“If it’s socioeconomic, something going on in the house, that belongs to social services,” said one parent. “The school district is not in the business of taking care of the mental health aspects of these kids, providing for them. Where are the parents at?”

With the Every Student Succeeds Act, there is a section on “Community Schools” where many of these services would be provided.  It is a very fine line in my opinion.  There is a huge difference between the population at Brandywine Springs Elementary and Warner Elementary.  One is out in the suburbs and the other is in the middle of the city.  Is it fair for a more affluent population to protest funding for the low-income populations?  This is the age-old question.  It also gets into the whole school choice issue in Delaware as well, especially up in Wilmington.  Some folks would love nothing more than “government schooling”, the public school system, to go away.  This crowd favors school vouchers to have funding diverted to private schools.  But then on the other end of the spectrum, we have students in Wilmington, usually African-American, who don’t have a complete family unit and live in neighborhoods filled with crime and drug use.  These are two completely different worlds, however, the first world inadvertently helped create the second world through “white flight”.

The speaker asked where the parents are at.  They could both be working.  It could be a single-parent home.  A parent could be in prison or deceased.  But chances are, a parent in Hockessin makes a lot more money than the parent of a child at these Wilmington schools.  If parents are unable to set up mental health services for children, when does the city, county or state need to step in?  It comes down to the haves and the have-nots.  The haves want to keep what they have but the have-nots see what the haves have and want that but are unable to get it themselves.  But here is the key issue: these are children who didn’t write the script here.  This is the world they were born into.  Should inner-city students be denied the things folks in the suburbs take for granted?  This became very evident at Skyline Middle School in Red Clay this fall.  Due to a change in feeder patterns, Skyline took in many students who are considered disadvantaged.  As a result, school bullying increased causing parent outcry at their past couple board meetings.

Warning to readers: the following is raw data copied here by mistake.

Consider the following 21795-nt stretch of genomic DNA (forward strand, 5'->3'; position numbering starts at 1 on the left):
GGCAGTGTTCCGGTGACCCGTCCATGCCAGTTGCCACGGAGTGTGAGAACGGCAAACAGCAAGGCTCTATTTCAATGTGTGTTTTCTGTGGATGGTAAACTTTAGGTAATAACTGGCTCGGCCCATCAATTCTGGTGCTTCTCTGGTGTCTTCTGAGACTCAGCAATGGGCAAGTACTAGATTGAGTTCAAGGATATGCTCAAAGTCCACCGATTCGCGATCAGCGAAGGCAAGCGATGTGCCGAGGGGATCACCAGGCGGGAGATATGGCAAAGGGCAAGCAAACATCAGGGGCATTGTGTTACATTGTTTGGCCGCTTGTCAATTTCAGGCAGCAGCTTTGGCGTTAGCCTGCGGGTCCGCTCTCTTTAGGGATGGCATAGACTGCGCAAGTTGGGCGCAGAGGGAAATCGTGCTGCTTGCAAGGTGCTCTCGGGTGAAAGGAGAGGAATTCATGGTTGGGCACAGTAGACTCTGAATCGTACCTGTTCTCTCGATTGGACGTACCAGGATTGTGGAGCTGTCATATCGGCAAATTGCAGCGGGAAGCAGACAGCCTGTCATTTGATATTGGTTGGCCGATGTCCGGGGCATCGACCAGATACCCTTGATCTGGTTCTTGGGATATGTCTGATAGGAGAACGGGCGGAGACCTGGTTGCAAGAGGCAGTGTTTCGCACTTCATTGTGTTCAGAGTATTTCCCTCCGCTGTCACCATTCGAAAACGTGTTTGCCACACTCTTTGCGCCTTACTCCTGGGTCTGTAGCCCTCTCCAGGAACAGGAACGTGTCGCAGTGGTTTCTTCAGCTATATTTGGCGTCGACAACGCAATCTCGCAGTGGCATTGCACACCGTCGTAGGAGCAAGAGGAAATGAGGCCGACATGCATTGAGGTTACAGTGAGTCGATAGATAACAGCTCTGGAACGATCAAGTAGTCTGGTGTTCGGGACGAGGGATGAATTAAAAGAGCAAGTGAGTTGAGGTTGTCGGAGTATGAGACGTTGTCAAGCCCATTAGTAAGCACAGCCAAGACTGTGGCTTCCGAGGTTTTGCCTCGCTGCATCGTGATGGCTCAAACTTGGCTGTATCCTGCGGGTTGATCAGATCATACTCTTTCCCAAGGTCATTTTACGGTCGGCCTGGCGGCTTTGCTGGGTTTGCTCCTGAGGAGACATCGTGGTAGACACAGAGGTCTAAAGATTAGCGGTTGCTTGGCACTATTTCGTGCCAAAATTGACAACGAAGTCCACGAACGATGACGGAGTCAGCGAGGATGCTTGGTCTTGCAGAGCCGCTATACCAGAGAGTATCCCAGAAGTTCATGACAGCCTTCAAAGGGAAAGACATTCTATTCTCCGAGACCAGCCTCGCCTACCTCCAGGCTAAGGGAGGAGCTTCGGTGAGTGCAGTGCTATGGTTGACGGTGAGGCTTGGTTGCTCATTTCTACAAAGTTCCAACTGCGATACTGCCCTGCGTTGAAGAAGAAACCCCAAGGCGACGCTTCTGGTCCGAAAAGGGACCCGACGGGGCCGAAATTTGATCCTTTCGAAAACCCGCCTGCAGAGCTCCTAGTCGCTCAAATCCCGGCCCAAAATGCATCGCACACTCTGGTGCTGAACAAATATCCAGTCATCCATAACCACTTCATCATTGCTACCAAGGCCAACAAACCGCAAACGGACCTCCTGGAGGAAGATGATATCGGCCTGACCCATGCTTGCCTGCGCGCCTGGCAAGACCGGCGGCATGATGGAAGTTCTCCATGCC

These are the modern issues of the day.  We have come a long way since the first half of the 20th century when blacks were separated from whites.  We are, and should be, past that.  But economic levers still dictate these kinds of situations from happening in many cities in America.  For any issues like WEIC to work, it is going to take a lot of listening, convincing, and patience.  It will take compromise, from all sides of the issues.  But the big problem here is the timing.  Some of the people behind WEIC are afraid that if the moment passes it will be lost for a generation.  So in a sense, it is being rushed.  During an election year, and even during a gubernatorial election year.  If it comes down to the rich wanting separation and the poor wanting equity, with the dwindling middle class straddling both sides of the issues, we will get nowhere.  And in all of this, are those with disabilities.  Students from low-income, a minority and a disability.  If we keep these children “out” of the public school system in our affluent areas, is that not a form of triple segregation?  We can’t just rely on the status quo in Delaware.  These are deep concerns that affect the viability of our state.  Compared to many other states, we are woefully behind not only in education but also moving away from the past.  In this “me” versus “society as a whole”, I personally choose society.  Because if society isn’t right, I don’t feel I can be in my head knowing I’m not contributing to society.  I know, we all pay taxes.  Some pay more, some pay less.  Nothing in life is free.  We pay for products that constantly go up in price, but complain when taxes go up.  Why?

Generous Delaware Family Donates $4 Million For Autism Program At Nemours/A.I. duPont

The News Journal just reported that the Katzin family of Greenville donated $4 million to enhance an autism section of the Nemours/A.I. DuPont Children’s Hospital in Wilmington.  This is incredibly awesome!

Although Nemours has treated children with autism for decades, the Katzins hope their gift will serve as seed money to make the hospital and Delaware a major center for the understanding and treatment of autism. Their son Jack was diagnosed in 2002.

The donation will help neurologists and doctors better understand how autism works in the human mind and will allow them to research more effective treatments for the disability that has seen a spike in diagnosed cases in the past twenty years.

“We have a chance to put together something unique to better understand the scientific causes of autism and to work toward better treatments and better support,” said Diane Chugani, who has been director of the Children’s Hospital of Michigan Autism Center.

Any additional funding for disabilities is great.  This could certainly help Senate Bills 92 and 93 in Delaware which face a steep price tag in a coming fiscal year budget deficit battle where everyone will be fighting for funding.